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Minneapolis approves ‘mobile food markets’ for poor areas

Under the new rules, mobile grocers must sell at least 50 fresh fruit and vegetable items, and no tobacco or alcohol products.

Metro Transit bus #841
Courtesy of the Wilder Foundation
Metro Transit bus #841 to become a mobile food market.

Mobile food markets will be hitting the streets of Minneapolis this summer to bring healthy food to neighborhoods now described as ‘food deserts.”

The Twin Cities Mobile Market, a Wilder Foundation project, has purchased a decommissioned city bus they are renovating to serve North Minneapolis and St. Paul’s east side. But before they could bring their grocery bus to Minneapolis, they needed a city ordinance change.

Currently, Minneapolis mobile food vendors can only sell pre-packaged foods, and only in designated senior citizen high rises without licensed grocery stores.

The mobile market will be stocked with fresh vegetables, fruit, dairy products and meat.

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“Our goal is to make healthy food accessible and affordable,” said the Wilder Foundation’s Leah Driscoll.

Under the new rules, mobile markets will be limited to parking lots and private property and will not be allowed to sell within 100 feet of a licensed grocery store or farmer’s market without the consent of that merchant.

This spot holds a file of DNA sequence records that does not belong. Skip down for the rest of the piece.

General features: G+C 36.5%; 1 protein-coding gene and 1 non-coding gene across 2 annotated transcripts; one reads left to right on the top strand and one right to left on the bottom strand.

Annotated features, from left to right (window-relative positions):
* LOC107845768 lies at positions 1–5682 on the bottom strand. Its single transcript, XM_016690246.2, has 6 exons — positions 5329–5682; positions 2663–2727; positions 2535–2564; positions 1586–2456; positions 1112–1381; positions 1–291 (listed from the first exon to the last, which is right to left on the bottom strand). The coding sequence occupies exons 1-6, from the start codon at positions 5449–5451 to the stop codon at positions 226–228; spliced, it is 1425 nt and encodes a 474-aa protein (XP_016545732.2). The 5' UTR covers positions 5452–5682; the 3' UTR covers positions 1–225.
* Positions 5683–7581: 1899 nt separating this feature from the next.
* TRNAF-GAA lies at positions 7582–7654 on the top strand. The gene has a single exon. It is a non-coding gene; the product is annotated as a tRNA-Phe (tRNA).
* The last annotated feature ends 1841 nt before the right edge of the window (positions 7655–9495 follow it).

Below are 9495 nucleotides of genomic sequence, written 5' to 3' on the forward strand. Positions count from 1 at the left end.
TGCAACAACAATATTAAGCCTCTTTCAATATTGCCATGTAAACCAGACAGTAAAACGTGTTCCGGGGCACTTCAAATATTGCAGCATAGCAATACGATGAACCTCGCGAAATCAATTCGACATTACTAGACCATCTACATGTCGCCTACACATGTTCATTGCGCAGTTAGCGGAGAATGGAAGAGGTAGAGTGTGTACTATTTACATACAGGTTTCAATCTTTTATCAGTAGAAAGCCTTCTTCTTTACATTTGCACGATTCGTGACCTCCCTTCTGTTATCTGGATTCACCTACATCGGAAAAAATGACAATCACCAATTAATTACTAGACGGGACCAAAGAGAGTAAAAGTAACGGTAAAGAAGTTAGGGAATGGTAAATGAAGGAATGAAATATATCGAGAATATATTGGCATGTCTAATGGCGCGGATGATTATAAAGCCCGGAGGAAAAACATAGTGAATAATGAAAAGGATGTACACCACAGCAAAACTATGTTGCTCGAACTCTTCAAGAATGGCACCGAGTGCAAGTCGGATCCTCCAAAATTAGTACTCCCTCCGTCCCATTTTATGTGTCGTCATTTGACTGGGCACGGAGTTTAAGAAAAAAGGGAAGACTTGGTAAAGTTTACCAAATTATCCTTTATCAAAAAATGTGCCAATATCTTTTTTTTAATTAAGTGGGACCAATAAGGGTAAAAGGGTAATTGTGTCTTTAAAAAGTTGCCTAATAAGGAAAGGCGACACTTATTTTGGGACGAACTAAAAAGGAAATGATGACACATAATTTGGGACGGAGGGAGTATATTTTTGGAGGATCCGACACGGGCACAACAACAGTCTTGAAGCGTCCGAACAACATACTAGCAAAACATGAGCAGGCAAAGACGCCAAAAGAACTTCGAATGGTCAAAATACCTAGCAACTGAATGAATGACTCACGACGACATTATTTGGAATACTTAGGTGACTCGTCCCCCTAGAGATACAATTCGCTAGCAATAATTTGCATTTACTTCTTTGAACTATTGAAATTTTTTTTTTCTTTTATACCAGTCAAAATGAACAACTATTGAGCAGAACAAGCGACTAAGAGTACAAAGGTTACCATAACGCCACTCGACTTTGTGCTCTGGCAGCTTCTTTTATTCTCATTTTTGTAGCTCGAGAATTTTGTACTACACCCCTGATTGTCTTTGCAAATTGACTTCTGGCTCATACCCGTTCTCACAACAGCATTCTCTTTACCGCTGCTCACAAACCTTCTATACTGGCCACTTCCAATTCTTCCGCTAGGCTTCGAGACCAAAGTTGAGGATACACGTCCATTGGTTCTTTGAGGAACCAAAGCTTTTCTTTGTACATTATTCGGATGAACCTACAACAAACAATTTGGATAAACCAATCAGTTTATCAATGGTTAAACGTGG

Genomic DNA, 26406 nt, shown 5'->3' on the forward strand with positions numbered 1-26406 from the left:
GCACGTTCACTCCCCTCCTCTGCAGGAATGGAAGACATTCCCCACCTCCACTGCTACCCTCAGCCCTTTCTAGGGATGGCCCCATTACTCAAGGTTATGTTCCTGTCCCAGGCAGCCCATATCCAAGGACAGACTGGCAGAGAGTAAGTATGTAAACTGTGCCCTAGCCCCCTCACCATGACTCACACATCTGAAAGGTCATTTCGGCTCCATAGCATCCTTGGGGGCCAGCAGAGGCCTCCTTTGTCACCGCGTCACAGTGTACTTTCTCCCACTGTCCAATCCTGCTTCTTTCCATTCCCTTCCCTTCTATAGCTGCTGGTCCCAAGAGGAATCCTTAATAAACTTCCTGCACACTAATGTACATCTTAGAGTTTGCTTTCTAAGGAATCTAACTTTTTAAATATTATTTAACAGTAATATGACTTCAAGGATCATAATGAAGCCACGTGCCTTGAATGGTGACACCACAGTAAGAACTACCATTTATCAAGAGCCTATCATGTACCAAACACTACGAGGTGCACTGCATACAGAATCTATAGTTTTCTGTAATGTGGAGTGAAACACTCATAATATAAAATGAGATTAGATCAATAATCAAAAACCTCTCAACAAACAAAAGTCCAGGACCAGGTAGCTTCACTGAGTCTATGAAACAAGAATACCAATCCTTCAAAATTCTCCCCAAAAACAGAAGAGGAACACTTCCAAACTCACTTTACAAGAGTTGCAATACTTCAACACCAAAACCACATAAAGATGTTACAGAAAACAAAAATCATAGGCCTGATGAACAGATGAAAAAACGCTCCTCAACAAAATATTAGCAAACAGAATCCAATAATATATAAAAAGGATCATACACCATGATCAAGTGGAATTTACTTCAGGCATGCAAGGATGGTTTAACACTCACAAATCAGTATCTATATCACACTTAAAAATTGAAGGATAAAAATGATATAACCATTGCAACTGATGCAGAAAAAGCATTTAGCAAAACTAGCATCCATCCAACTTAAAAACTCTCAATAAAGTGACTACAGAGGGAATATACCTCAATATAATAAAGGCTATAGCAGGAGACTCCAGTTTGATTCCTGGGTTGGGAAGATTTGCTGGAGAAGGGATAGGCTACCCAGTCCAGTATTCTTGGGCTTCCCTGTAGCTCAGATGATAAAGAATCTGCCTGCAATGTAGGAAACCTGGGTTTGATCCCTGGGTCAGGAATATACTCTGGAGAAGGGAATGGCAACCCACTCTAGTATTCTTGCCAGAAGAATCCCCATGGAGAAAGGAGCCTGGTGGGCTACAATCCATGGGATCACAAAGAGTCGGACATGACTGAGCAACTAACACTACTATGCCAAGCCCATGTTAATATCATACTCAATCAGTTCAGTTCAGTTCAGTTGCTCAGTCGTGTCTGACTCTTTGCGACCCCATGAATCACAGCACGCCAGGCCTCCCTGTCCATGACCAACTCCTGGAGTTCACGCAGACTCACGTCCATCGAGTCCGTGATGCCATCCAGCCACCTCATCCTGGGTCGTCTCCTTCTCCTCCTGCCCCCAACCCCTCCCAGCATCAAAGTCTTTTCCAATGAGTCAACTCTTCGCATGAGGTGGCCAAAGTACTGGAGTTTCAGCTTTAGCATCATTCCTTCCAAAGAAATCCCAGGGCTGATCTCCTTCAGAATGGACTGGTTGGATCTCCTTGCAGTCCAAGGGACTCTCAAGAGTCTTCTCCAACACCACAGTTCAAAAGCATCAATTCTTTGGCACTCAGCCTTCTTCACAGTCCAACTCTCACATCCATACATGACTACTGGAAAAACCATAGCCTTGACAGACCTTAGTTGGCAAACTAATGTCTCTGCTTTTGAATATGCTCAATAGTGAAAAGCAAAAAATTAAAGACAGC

“We created an opening for another business model to operate in the city where we can have these mobile grocery stores,” said Council Member Cam Gordon, who worked to change the ordinance.

“We’re going to see another place where you can get food here in the city,” added Gordon, who speculated that many customers will walk to the mobile markets parked in their neighborhood.

“We’re ready to focus on low-income communities,” said Brian Noy of Urban Ventures, which has purchased a refrigerator truck and will be ready to sell groceries at nine Minneapolis sites by July, including the Phillips neighborhood and on the north side.

Each mobile market will be required to offer at least 50 fresh fruit and vegetable items and at least seven varieties. They will not be allowed to sell alcohol, tobacco or tobacco products. Non-food items can be offered for sale but should not make up more than 10 percent of the market inventory.